Mental health: a Concordia guide
One in five Canadians can expect to suffer from mental illness in their lifetime. Two out of three of those will do so in silence.
This October 10, as World Mental Health Day shines a spotlight on the issue, here’s what Concordians can do to help — and to seek help.
The Centre for Clinical Research in Health (CCRH) in the Faculty of Arts and Science takes a highly engaged approach to research, training and the provision of mental-health services.
Undergraduate and graduate students can volunteer as research assistants in the CCRH’s laboratories; which are devoted to the study of mental health problems and their treatment.
According to the 2013 National College Health Assessment, 30 per cent of Concordia students are adversely affected by stress. With that in mind, Health Services offers advice on how to build good mental health, as well as counselling and psychological services for students.
On October 15, there will be an outreach event at Concordia.
Dale Robinson, manager and psychologist with Counselling and Psychological Services, says the event is an opportunity for students to do a quick check-in of their mood and stress levels. “There will be a psychologist on hand to answer questions, and lots of information about different mental health resources.”
For staff and faculty, the Employee Assistance Program (EAP) provides voluntary, strictly confidential counselling, as well as information and referrals.
Students looking to make a difference may want to check out Jack.org Concordia, a mental health club registered with the Concordia Student Union. Affiliated with the Jack.org national network of young leaders, it is dedicated to raising awareness about mental health services on and off campus. Student leaders work to create year-round interest in mental health issues through activities such as speakers’ series, movie screenings, poetry nights, walks and more.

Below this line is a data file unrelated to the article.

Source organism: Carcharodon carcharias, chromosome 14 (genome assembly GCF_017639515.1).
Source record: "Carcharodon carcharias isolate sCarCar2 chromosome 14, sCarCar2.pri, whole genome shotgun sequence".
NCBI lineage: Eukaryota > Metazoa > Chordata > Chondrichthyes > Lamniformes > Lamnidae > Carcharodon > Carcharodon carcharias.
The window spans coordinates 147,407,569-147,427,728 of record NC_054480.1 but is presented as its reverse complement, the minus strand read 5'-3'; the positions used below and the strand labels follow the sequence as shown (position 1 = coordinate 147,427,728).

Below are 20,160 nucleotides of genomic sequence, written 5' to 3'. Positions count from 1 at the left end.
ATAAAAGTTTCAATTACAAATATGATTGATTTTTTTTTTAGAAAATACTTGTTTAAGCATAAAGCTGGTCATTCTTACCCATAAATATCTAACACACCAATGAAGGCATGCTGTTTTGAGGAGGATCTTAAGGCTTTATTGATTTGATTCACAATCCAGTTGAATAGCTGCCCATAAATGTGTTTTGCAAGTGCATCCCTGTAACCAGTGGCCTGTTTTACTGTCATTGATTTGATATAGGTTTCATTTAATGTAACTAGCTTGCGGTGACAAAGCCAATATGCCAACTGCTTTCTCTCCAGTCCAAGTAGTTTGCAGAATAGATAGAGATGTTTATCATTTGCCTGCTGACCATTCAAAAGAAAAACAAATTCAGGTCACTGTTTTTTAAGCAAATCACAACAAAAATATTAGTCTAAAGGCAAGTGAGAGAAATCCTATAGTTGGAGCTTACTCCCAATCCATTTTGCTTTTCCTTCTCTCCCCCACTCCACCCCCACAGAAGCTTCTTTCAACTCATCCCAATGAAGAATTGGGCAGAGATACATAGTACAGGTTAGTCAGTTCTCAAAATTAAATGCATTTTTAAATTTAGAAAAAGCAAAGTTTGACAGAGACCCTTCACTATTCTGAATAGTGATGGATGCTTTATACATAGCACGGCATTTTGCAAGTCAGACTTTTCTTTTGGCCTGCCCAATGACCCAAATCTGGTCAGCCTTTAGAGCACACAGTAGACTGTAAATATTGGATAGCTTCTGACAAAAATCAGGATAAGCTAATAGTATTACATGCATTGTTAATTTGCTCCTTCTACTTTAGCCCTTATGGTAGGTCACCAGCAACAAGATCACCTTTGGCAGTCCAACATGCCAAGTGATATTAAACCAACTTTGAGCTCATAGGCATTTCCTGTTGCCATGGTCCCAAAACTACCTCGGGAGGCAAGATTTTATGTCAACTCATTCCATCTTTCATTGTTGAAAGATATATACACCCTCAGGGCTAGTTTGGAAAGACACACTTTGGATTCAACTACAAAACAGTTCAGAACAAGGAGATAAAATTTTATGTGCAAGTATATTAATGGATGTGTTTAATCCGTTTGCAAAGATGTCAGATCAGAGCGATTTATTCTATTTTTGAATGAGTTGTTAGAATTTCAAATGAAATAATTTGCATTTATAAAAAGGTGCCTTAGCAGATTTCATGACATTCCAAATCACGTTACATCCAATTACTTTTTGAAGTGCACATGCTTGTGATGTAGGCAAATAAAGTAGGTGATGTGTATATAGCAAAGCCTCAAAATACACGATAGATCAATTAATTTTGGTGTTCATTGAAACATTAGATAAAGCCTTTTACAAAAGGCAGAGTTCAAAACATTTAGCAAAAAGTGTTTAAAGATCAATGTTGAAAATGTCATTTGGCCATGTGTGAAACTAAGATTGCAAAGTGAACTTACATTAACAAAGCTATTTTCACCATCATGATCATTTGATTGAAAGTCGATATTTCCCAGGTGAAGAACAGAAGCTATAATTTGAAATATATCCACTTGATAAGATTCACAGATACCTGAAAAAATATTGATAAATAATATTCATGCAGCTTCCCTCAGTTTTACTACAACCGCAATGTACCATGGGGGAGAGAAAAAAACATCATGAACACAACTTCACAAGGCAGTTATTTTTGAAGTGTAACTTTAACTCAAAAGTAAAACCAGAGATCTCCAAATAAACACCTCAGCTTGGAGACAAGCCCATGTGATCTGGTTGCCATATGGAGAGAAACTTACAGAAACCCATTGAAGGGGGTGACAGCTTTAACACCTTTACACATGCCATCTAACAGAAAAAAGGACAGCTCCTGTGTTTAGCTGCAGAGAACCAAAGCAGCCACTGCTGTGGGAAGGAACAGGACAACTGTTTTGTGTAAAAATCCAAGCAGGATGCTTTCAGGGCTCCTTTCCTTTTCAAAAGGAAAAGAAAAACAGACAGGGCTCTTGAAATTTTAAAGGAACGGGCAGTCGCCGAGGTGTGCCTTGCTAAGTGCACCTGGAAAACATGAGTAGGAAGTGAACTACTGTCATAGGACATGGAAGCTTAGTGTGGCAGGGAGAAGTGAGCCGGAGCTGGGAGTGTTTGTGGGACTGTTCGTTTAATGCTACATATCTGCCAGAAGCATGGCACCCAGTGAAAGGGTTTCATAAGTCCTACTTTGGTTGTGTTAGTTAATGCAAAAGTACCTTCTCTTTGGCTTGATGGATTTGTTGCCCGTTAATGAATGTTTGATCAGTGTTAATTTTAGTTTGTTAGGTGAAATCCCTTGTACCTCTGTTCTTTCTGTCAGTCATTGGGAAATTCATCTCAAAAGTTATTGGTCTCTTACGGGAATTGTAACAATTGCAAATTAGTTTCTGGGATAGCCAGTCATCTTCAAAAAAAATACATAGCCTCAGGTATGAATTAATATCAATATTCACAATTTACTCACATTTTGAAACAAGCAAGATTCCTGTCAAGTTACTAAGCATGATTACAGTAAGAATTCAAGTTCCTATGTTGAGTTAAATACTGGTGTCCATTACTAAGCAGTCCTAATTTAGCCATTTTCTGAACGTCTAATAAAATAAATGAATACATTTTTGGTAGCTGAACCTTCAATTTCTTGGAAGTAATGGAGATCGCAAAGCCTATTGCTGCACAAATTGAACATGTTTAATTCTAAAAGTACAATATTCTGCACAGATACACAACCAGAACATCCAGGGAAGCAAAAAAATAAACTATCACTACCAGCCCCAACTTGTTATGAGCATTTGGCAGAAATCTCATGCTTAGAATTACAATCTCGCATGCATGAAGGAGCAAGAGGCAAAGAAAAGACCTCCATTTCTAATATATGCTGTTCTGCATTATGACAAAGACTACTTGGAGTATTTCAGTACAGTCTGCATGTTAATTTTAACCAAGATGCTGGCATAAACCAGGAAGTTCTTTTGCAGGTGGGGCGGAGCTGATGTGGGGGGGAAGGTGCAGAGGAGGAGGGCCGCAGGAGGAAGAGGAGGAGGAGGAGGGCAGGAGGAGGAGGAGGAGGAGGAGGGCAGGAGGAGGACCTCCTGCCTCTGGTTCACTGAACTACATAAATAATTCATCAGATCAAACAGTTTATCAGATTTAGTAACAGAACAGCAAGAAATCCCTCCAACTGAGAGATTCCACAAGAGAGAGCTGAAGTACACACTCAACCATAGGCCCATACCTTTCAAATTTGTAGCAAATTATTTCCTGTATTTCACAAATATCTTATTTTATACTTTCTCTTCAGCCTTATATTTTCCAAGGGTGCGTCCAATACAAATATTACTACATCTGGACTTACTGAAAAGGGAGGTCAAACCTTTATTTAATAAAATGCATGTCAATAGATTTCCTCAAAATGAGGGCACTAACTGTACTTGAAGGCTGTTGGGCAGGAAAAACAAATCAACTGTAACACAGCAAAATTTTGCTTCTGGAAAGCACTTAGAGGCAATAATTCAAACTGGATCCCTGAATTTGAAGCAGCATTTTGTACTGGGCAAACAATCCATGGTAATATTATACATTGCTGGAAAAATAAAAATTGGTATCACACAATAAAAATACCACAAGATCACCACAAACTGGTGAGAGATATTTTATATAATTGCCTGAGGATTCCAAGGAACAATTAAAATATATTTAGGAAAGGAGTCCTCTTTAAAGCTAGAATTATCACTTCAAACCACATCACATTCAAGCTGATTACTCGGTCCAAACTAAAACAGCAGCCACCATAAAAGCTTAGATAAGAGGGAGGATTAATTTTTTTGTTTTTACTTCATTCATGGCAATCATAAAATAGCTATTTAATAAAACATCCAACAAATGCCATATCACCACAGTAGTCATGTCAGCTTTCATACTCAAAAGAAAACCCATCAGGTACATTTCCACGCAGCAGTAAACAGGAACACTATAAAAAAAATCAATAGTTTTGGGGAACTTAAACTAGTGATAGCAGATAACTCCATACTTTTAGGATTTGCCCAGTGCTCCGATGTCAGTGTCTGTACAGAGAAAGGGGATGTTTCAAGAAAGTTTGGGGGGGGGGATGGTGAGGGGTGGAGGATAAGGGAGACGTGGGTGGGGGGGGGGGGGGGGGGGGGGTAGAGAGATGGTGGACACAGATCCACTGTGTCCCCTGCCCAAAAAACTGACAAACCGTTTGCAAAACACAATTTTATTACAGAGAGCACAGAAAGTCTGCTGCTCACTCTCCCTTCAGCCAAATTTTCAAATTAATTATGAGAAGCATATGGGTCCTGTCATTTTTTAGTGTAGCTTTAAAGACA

The Sexual Assault Resource Centre is available for those who have experienced, or been affected by, sexual violence and/or harassment and provides crisis intervention and support for individuals.
If mental health issues get in the way of completing academic work, the Access Centre for Students with Disabilities can offer accommodations that may help.
Mental health at work
According to the Centre for Addiction and Mental Health, at least 500,000 employed Canadians are unable to work in any given week due to related problems.
During Concordia’s 2013 edition of the Thinking Out Loud conversation series, Steve Harvey, dean of the John Molson School of Business, sat down with Mary Deacon, chair of Bell Let’s Talk, to discuss mental health in the workplace.
The conversation centred around how organizations are being impacted — financially and operationally — by mental illness and what they can do about it. Watch the full conversation on YouTube.
The Information and Referral Centre of Greater Montreal provides information on hundreds of community resources. It directs people seeking help to the agencies that provide the right services.
The Canadian Mental Health Association’s guide to college and university for students with psychiatric disabilities is an online resource that focuses on particular aspects of the post-secondary school experience.
To learn more about many other Concordia resources for grads and undergrads, visit Student Services.